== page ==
I do believe that given my response to treatment we are ok to come off the ADT, monitor and then act if, ok when it comes back. In the interim I may have gained some small benefit to my QOL, fatigue has already lessened, not so for the hot flashes...! I do believe that if my medical path is to become resistant to Lupron, doing ADT may extend that.

We know of course that buying time brings new treatment options!

Peace, Kevin

Hawk56 profile image
Hawk56 in reply to Hawk56

Mean started SRT in March 16...

Kimmilemo profile image
Kimmilemo in reply to Hawk56

What would the standard of care look like vs what you had?

Hawk56 profile image
Hawk56 in reply to Kimmilemo

I went for a 2nd opinion at Kansas University Medical Center. Dr. Thrasher, Chief of Urology listened to me as I talked about the CHAARTER and STAMPEDE studies and said those did not apply to me. He said my clinical data did not fit those studies and he would treat me only with ADT, no imaging and no combined therapies. He told me that ADT was the NCCN standard of care guidelines for a patient who had surgery, BCR, failed SRT and had rising PSA...

I more or less said thanx but I disagreed and basically fired him. Good decision.

Ahk1 profile image
Ahk1 in reply to Hawk56


I am exactly in the same situation as you were and very confused as what to do next. My MO at MSK told me to start ADT after failed surgery, radiation, BCR and rising psa ( current at .44). Please tell me what was your next form of action/treatments?

Thank you

Hawk56 profile image
Hawk56 in reply to Ahk1

So, as my PSA began its rapid ascent I went to Mayo for the C11 Choline scan and consult with Dr. Kwon.

The scan showed PCa in four pelvic lymph nodes, no visceral tissues or bones (PSA was 3.8).

Because of my clinical data, GS8, BCR after only 18 months, PSADT and PSAV <3 months we agreed aggressive treatment was necessary. We ruled out surgery because of micro-mestastic disease and settled on a regimen of six cycles of chemotherapy, 24 months of ADT and 25 more radiation treatments.

The affects of the combined ADT (Lupron) and taxotere were immediate, PSA dropped from 4.8 to .8 after the initial treatment and then <.1 after that, testosterone dropped to <3. Both stayed there throughout the treatment. My radiologist was able to build a treatment plan that included boosts to those four locations with wider margins.

More and more combination therapy along with bringing treatments forward in the disease is the norm.

There are other studies which use ADT and Zytiga versus taxotere and Lupron like I did which is a possibility. The outcomes may be similar, difference is length of treatment, cost and side affects of taxotere vs Zytiga.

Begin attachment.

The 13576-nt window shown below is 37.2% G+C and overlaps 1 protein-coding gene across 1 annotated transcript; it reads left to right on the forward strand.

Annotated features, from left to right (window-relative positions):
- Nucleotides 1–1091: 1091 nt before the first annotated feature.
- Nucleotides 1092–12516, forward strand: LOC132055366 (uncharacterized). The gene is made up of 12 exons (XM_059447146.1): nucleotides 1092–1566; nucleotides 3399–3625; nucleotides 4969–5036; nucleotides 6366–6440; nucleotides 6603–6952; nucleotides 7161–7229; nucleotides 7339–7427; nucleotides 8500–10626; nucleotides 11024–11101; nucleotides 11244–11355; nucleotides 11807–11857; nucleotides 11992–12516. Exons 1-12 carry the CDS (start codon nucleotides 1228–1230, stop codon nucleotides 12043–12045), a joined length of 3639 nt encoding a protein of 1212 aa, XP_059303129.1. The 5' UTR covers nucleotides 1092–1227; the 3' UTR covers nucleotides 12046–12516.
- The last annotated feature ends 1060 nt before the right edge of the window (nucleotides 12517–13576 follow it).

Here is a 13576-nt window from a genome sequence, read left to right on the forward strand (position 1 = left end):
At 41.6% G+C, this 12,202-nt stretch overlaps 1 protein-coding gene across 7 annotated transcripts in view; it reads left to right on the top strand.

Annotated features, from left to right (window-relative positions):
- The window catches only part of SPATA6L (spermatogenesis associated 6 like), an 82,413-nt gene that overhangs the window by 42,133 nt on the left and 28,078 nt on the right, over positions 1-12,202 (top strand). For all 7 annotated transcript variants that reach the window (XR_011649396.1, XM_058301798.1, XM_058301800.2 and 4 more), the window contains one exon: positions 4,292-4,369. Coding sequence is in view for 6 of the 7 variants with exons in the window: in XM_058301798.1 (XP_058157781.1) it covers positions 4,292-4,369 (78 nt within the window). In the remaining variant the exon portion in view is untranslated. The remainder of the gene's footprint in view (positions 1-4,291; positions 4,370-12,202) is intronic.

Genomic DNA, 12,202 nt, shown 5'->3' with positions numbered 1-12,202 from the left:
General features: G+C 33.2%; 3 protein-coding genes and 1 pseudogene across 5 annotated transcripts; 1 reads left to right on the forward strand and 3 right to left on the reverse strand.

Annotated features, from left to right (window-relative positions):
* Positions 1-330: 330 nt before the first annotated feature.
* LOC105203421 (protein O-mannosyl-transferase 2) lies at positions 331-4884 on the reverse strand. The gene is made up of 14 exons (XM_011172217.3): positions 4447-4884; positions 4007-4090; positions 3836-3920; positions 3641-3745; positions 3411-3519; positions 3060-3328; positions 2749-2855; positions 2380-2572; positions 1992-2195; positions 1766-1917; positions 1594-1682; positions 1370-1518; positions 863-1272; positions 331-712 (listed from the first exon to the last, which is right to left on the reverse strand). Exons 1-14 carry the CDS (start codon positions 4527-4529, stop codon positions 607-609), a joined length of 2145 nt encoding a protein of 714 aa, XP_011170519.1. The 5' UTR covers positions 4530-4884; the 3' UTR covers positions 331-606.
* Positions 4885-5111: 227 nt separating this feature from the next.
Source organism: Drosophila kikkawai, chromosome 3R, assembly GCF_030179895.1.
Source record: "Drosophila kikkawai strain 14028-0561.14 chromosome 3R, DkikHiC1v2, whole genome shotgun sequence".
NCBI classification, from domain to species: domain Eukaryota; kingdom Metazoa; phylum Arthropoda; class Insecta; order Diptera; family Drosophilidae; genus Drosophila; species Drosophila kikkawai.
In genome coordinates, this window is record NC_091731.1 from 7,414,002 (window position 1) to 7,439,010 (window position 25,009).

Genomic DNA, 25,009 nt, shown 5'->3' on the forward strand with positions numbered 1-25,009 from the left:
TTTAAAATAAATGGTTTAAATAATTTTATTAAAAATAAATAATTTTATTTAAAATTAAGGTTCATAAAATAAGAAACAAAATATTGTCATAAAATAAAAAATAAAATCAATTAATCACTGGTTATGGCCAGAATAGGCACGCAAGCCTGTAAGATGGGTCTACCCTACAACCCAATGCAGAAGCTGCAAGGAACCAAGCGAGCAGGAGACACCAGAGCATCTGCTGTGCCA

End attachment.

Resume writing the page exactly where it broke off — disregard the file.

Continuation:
There are other options to radiation too as well as the newer Aximum scan and of course the PMSA PET CT scans in clinical trials.

I believe the key is to image, locate, decide on a combined therapy, be aggressive.

Last Lupron was May, we stopped at 18 versus 24 months because I responded so well. Labs in August were negative for T and PSA, Oct PSA was negative, T was 135, next labs are February.

My goals were a 3rd attempt at an elusive cure, if not a long progression free survival period and increased overall survival. Too early to tell obviously.


Ahk1 profile image
Ahk1 in reply to Hawk56

Thank you very much, Kevin. Very inspiring. Best of luck

kmack57 profile image

Allen, if your initial treatment was radiation, in my case Proton, does that preclude you from getting SBRT ?

Tall_Allen profile image
Tall_Allen in reply to kmack57

No. This is for DISTANT oligometastases that would be outside of the treatment field of your primary radiation.

GoBucks profile image

Are there any trials trying this with 5 or more mets?

Tall_Allen profile image
Tall_Allen in reply to GoBucks

"A follow-up phase III study, SABR-COMET-3, will test the approach in patients with up to three metastatic lesions, and the phase III SABR-COMET-10 will test this approach with lower SBRT doses in patients with up to 10 lesions."

cesanon profile image
cesanon in reply to GoBucks

Gobucks, Dattoli Clinic in Sarasota treated 5 Mets with radiation back in 2011. If anyone is willing to do more than 5 Mets today it would be them. I would see what they are willing to do.

Grumpyswife profile image

This has been my contrarian belief all along as you may recall. However, finding a RO willing to treat lung lesions with stereotactic radiation has proven difficult and tiring. We started out being told it was unethical to last year that it is just too difficult and risky to the surrounding tissue.

This study was from Canada and I am wondering if US residents are allowed in.

Tall_Allen profile image
Tall_Allen in reply to Grumpyswife

You can't have external beam radiation where it is unsafe. Let me stress to you that the results so far are equivocal. We'll find out next week what it did, if anything, for the 8 men with prostate cancer.

Noel91 profile image

Thank for sharing. Did the trial patients combined Radiation with ADT and Zytiga or were their treatment just radiation?

Thank you

Tall_Allen profile image
Tall_Allen in reply to Noel91

I don't know. There were only 16 prostate cancer patients. My best guess would be that with only 2 years median f/u, I doubt that ANY of the deaths occurred among men with prostate cancer; and if so, if their deaths were at all related to their prostate cancer. If this is the case, there is NO evidence that oligometastatic treatment has any survival benefit for prostate cancer. I probably should not have posted this yet, but I know there is a lot of interest in the subject and I thought I could short-circuit any media hype about it. I know some doctors attending the ASTRO conference who promised that they would let me know if any more details are provided.